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Call for nominations
SCAPTA
Are you interested in becoming more involved in SCAPTA? Would you like to gain leadership experience in the physical therapy field? SCAPTA is in the process of accepting nominations for the 2014-2015 term. There are multiple positions available. If you are interested in learning more about which positions are available, or if you know someone who would make a great candidate for a position, please contact a member of the SCAPTA Nominating Committee via the following emails:
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SCAPTA Legislative Committee Update


Fair PT Co-Pays
SCAPTA
Fair Co-Pay legislation was introduced the previous South Carolina legislative session. The bill saw no movement and stayed in committee. Consumers in SC have felt the impact of exorbitantly high physical therapy co-pays. So much so, consumers have rationed their own healthcare because they cannot afford a $50-$70 co-pay for physical therapy.

SCAPTA members have the opportunity to impact the accessibility to appropriate healthcare. Please contact SCAPTA regarding how you can help your patients’ access to physical therapy.

The legal and political efforts to protect your profession and practice are expensive. Please consider donating to the SCAPTA legal defense fund and the SCAPTA PAC. You may do so by clicking here.

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Lawsuit on SC Anti-POPTS law headed to State Supreme Court
SCAPTA
The South Carolina Fifth Circuit Court found in favor of the SC Board of PT Examiners, SCAPTA, and other individual PTs and PTAs on April 21, 2014 in the case of JOSEPH V. S.C. DEPT OF LABOR, LICENSING, AND REGULATION. The plaintiffs in the case (Joseph) argued that the transition of a patient within a practice from one PT to another PT or PTA was a prohibited referral for profit occurrence and a violation of the same section of the South Carolina physical therapy practice act that currently prohibits employment of physical therapists by physicians and other referral sources. The court found that claim as mistaken and the plaintiff's interpretation would actually harm the practice of physical therapy in SC without advancing the legislative purpose of the statute.

The plaintiffs have filed for appeal and the SC Supreme Court has agreed to hear the case. Our best estimate is the case may go before the SC Supreme Court in the spring of 2015. SCAPTA members must continue to engage our legislators regarding this attack on our profession.

The potential ramifications of this case are quite serious. Should the SC Supreme Court rule against the SC Board of PT Examiners, the impact could potentially be that PTs would not be able to work in practices employing two or more PTs — at least not if two or more of them ever treated the same patient. The evident purpose of the plaintiffs is to elicit such an intolerable interpretation of the statute, thereby forcing state legislation to open up the SC physical therapy practice act. SCAPTA over the years has defeated several attempts by to physicians to amend the practice act to overturn the current anti-POPTS language. While the American Physical Therapy Association (APTA) continues to provide significant financial and legal support to SCAPTA for this case, SCAPTA is in need of additional financial support to assist with the legal costs.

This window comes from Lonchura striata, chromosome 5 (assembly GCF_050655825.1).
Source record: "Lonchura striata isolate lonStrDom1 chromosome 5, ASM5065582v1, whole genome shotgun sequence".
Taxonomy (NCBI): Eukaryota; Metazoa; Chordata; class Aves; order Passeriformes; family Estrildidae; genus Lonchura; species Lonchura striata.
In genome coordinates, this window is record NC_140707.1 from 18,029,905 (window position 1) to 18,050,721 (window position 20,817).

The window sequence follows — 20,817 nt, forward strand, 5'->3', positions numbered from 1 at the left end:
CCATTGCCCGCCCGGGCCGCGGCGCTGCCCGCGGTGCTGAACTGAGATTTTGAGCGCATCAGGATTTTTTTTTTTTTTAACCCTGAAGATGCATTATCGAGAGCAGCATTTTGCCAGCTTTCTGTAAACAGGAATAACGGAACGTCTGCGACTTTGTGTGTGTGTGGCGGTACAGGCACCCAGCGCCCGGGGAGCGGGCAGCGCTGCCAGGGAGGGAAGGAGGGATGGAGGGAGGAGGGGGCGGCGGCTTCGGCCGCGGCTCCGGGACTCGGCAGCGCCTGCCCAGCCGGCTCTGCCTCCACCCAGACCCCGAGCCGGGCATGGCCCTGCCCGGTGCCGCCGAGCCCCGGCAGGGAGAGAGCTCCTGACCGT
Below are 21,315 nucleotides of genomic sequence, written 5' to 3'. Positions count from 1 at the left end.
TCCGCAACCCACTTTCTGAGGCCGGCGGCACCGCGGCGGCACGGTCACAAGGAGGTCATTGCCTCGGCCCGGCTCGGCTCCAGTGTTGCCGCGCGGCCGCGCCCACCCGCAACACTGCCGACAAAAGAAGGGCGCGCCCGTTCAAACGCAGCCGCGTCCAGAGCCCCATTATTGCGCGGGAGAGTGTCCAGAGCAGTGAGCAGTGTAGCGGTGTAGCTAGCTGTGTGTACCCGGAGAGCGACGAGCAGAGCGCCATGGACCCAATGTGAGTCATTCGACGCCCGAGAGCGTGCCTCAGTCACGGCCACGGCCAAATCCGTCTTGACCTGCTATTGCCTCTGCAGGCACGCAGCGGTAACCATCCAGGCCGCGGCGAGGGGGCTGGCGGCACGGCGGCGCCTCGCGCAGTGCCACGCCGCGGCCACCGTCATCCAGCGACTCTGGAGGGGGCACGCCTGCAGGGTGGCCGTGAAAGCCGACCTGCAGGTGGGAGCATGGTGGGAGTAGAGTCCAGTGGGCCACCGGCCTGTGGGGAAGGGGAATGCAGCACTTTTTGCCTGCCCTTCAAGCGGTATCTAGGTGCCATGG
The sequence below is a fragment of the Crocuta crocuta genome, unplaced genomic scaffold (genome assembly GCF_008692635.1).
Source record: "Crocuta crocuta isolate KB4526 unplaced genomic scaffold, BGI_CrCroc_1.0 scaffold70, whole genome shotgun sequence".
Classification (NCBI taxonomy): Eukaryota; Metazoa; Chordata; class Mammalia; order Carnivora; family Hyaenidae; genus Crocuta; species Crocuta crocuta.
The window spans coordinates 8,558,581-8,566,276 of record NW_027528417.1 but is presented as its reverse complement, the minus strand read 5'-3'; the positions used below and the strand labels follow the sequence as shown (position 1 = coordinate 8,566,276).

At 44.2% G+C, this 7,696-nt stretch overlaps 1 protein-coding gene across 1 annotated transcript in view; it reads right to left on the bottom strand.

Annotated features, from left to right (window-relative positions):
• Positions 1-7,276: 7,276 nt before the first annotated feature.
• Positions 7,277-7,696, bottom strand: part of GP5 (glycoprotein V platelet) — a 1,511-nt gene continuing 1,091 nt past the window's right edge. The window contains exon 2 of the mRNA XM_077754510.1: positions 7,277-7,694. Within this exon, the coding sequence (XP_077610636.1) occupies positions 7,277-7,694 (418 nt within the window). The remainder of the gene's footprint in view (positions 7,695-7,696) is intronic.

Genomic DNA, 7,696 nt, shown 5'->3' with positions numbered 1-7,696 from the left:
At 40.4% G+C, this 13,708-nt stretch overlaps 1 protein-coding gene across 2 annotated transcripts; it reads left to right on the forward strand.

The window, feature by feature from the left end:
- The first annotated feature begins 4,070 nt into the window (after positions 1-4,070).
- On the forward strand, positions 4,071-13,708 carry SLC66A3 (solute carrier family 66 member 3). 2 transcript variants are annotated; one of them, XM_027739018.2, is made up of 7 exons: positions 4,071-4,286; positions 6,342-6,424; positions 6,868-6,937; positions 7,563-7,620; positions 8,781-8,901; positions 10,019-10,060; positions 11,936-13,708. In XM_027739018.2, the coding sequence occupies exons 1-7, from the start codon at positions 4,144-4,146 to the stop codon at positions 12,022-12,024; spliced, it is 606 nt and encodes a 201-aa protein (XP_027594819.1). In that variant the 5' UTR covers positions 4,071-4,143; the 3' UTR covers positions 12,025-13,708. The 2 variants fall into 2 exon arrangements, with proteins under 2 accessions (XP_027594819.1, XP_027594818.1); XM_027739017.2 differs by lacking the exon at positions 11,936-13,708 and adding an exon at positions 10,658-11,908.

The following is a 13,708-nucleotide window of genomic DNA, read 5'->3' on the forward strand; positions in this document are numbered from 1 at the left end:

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FEATURED ARTICLE
TRENDING ARTICLE
MOST POPULAR ARTICLE
State-by-state look at impact of ACA
FierceHealthcare
Individuals in states that ceded all enforcement of the Affordable Care Act were worse off by approximately $245 per participant on an annualized basis, according to a recent study from Amanda Kowalski, published by the Brookings Institution.

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3 more pioneer ACOs say they will quit
HealthLeaders Media
Three more Pioneer ACOs have resigned from the federal shared savings model's third year, bringing to 13 the number of defections from the original 32, the Centers for Medicare & Medicaid Services acknowledged.

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Osteoarthritis of the hip: Appropriate exercise therapy can alleviate symptoms
Medical News Today
Osteoarthritis of the hip is a progressive degenerative disorder affecting the hip joints, which affects 1 in 10 adults. The symptoms range from pain after intense joint loading to morning pain/stiffness and impaired mobility in everyday life. To date, no cure exists. Appropriate exercise therapy can, however, delay progression of the disease and alleviate symptoms, as shown in a randomized controlled study.

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INDUSTRY NEWS


7 myths about physical therapy
Move Forward
People everywhere are experiencing the transformative effect physical therapy can have on their daily lives. In fact, as experts in the way the body moves, physical therapists help people of all ages and abilities reduce pain, improve or restore mobility, and stay active and fit throughout life. But there are some common misconceptions that often discourage people from visiting a physical therapist. It's time to debunk seven common myths about physical therapy.
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Slow motion analysis improves outcomes for athletes
The Philadelphia Inquirer